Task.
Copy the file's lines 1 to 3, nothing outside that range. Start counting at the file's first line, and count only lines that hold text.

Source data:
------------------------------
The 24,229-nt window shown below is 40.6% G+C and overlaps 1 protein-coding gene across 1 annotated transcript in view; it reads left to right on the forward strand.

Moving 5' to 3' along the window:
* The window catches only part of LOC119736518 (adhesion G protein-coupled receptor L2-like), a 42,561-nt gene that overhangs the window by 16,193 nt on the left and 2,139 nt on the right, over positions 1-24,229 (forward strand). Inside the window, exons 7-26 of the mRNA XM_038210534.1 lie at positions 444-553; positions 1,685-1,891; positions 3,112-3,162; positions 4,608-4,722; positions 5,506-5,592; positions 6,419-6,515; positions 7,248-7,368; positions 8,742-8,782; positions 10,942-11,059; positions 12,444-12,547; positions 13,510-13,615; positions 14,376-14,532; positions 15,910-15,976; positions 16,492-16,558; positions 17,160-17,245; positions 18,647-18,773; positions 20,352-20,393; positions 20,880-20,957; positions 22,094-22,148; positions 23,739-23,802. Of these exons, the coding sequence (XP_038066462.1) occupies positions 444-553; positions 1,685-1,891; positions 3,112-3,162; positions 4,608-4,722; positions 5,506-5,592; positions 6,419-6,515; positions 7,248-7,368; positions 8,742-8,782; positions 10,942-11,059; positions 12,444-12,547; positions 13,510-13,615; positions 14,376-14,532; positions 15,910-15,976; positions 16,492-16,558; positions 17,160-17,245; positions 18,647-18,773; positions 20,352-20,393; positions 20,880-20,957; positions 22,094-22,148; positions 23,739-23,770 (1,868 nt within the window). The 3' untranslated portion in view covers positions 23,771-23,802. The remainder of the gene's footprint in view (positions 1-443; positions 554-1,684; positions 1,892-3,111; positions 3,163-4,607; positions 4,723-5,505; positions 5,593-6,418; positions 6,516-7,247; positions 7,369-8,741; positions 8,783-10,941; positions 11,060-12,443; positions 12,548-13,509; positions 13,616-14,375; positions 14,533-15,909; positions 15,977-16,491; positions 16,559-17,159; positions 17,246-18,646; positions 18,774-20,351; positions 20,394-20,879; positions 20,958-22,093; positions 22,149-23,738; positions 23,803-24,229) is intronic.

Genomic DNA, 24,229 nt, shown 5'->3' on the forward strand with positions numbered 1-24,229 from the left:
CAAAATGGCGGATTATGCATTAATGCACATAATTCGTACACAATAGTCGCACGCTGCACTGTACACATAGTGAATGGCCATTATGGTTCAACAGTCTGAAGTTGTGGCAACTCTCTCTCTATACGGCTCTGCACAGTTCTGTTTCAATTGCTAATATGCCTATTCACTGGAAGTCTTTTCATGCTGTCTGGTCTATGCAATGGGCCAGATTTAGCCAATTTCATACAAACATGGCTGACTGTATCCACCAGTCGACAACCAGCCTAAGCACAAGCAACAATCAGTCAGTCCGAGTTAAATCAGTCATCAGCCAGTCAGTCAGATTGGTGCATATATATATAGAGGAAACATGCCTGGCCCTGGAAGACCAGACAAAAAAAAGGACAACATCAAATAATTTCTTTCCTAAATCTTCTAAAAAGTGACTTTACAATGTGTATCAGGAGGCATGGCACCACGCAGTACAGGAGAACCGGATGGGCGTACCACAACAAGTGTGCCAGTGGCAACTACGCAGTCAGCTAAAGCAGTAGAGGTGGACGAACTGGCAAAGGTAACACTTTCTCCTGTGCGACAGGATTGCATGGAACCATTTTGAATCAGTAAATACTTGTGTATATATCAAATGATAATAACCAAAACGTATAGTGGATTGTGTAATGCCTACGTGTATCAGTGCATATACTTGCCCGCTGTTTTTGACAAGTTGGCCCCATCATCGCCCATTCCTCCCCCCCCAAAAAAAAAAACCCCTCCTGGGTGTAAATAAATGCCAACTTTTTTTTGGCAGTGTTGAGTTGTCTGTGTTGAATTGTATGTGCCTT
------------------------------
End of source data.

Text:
The 24,229-nt window shown below is 40.6% G+C and overlaps 1 protein-coding gene across 1 annotated transcript in view; it reads left to right on the forward strand.

Moving 5' to 3' along the window:
* The window catches only part of LOC119736518 (adhesion G protein-coupled receptor L2-like), a 42,561-nt gene that overhangs the window by 16,193 nt on the left and 2,139 nt on the right, over positions 1-24,229 (forward strand). Inside the window, exons 7-26 of the mRNA XM_038210534.1 lie at positions 444-553; positions 1,685-1,891; positions 3,112-3,162; positions 4,608-4,722; positions 5,506-5,592; positions 6,419-6,515; positions 7,248-7,368; positions 8,742-8,782; positions 10,942-11,059; positions 12,444-12,547; positions 13,510-13,615; positions 14,376-14,532; positions 15,910-15,976; positions 16,492-16,558; positions 17,160-17,245; positions 18,647-18,773; positions 20,352-20,393; positions 20,880-20,957; positions 22,094-22,148; positions 23,739-23,802. Of these exons, the coding sequence (XP_038066462.1) occupies positions 444-553; positions 1,685-1,891; positions 3,112-3,162; positions 4,608-4,722; positions 5,506-5,592; positions 6,419-6,515; positions 7,248-7,368; positions 8,742-8,782; positions 10,942-11,059; positions 12,444-12,547; positions 13,510-13,615; positions 14,376-14,532; positions 15,910-15,976; positions 16,492-16,558; positions 17,160-17,245; positions 18,647-18,773; positions 20,352-20,393; positions 20,880-20,957; positions 22,094-22,148; positions 23,739-23,770 (1,868 nt within the window). The 3' untranslated portion in view covers positions 23,771-23,802. The remainder of the gene's footprint in view (positions 1-443; positions 554-1,684; positions 1,892-3,111; positions 3,163-4,607; positions 4,723-5,505; positions 5,593-6,418; positions 6,516-7,247; positions 7,369-8,741; positions 8,783-10,941; positions 11,060-12,443; positions 12,548-13,509; positions 13,616-14,375; positions 14,533-15,909; positions 15,977-16,491; positions 16,559-17,159; positions 17,246-18,646; positions 18,774-20,351; positions 20,394-20,879; positions 20,958-22,093; positions 22,149-23,738; positions 23,803-24,229) is intronic.